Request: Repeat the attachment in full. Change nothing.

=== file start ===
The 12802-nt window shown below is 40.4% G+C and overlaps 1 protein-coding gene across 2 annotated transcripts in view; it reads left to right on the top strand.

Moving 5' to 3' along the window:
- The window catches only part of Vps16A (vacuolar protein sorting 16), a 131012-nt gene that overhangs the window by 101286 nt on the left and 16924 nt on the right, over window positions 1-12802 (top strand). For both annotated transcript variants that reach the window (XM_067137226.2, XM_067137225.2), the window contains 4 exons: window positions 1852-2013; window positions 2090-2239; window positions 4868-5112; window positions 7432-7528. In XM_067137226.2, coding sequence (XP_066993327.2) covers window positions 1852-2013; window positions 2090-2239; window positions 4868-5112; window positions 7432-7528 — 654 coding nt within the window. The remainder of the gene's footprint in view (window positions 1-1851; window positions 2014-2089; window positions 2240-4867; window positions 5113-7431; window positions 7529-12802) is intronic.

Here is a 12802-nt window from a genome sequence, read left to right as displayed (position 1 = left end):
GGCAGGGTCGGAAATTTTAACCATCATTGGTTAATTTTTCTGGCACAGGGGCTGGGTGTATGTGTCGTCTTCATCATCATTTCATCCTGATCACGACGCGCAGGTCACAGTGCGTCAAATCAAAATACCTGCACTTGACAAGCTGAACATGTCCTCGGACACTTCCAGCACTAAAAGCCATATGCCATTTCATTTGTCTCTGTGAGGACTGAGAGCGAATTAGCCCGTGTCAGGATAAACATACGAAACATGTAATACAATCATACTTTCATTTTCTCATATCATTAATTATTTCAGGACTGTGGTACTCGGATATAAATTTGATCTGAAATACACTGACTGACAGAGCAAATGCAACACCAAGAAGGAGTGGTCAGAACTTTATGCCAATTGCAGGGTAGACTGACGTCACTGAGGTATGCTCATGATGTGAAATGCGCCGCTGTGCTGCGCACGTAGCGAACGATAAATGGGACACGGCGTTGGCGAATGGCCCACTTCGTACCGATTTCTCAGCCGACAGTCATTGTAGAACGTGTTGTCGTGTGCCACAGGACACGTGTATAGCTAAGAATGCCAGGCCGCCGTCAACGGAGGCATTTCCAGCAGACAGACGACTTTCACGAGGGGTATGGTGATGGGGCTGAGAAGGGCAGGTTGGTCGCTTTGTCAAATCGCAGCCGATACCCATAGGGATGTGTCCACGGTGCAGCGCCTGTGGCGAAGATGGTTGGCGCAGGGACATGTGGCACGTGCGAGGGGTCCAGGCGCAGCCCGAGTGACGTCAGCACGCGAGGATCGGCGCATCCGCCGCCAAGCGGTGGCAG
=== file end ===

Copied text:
The 12802-nt window shown below is 40.4% G+C and overlaps 1 protein-coding gene across 2 annotated transcripts in view; it reads left to right on the top strand.

Moving 5' to 3' along the window:
- The window catches only part of Vps16A (vacuolar protein sorting 16), a 131012-nt gene that overhangs the window by 101286 nt on the left and 16924 nt on the right, over window positions 1-12802 (top strand). For both annotated transcript variants that reach the window (XM_067137226.2, XM_067137225.2), the window contains 4 exons: window positions 1852-2013; window positions 2090-2239; window positions 4868-5112; window positions 7432-7528. In XM_067137226.2, coding sequence (XP_066993327.2) covers window positions 1852-2013; window positions 2090-2239; window positions 4868-5112; window positions 7432-7528 — 654 coding nt within the window. The remainder of the gene's footprint in view (window positions 1-1851; window positions 2014-2089; window positions 2240-4867; window positions 5113-7431; window positions 7529-12802) is intronic.

Here is a 12802-nt window from a genome sequence, read left to right as displayed (position 1 = left end):
GGCAGGGTCGGAAATTTTAACCATCATTGGTTAATTTTTCTGGCACAGGGGCTGGGTGTATGTGTCGTCTTCATCATCATTTCATCCTGATCACGACGCGCAGGTCACAGTGCGTCAAATCAAAATACCTGCACTTGACAAGCTGAACATGTCCTCGGACACTTCCAGCACTAAAAGCCATATGCCATTTCATTTGTCTCTGTGAGGACTGAGAGCGAATTAGCCCGTGTCAGGATAAACATACGAAACATGTAATACAATCATACTTTCATTTTCTCATATCATTAATTATTTCAGGACTGTGGTACTCGGATATAAATTTGATCTGAAATACACTGACTGACAGAGCAAATGCAACACCAAGAAGGAGTGGTCAGAACTTTATGCCAATTGCAGGGTAGACTGACGTCACTGAGGTATGCTCATGATGTGAAATGCGCCGCTGTGCTGCGCACGTAGCGAACGATAAATGGGACACGGCGTTGGCGAATGGCCCACTTCGTACCGATTTCTCAGCCGACAGTCATTGTAGAACGTGTTGTCGTGTGCCACAGGACACGTGTATAGCTAAGAATGCCAGGCCGCCGTCAACGGAGGCATTTCCAGCAGACAGACGACTTTCACGAGGGGTATGGTGATGGGGCTGAGAAGGGCAGGTTGGTCGCTTTGTCAAATCGCAGCCGATACCCATAGGGATGTGTCCACGGTGCAGCGCCTGTGGCGAAGATGGTTGGCGCAGGGACATGTGGCACGTGCGAGGGGTCCAGGCGCAGCCCGAGTGACGTCAGCACGCGAGGATCGGCGCATCCGCCGCCAAGCGGTGGCAG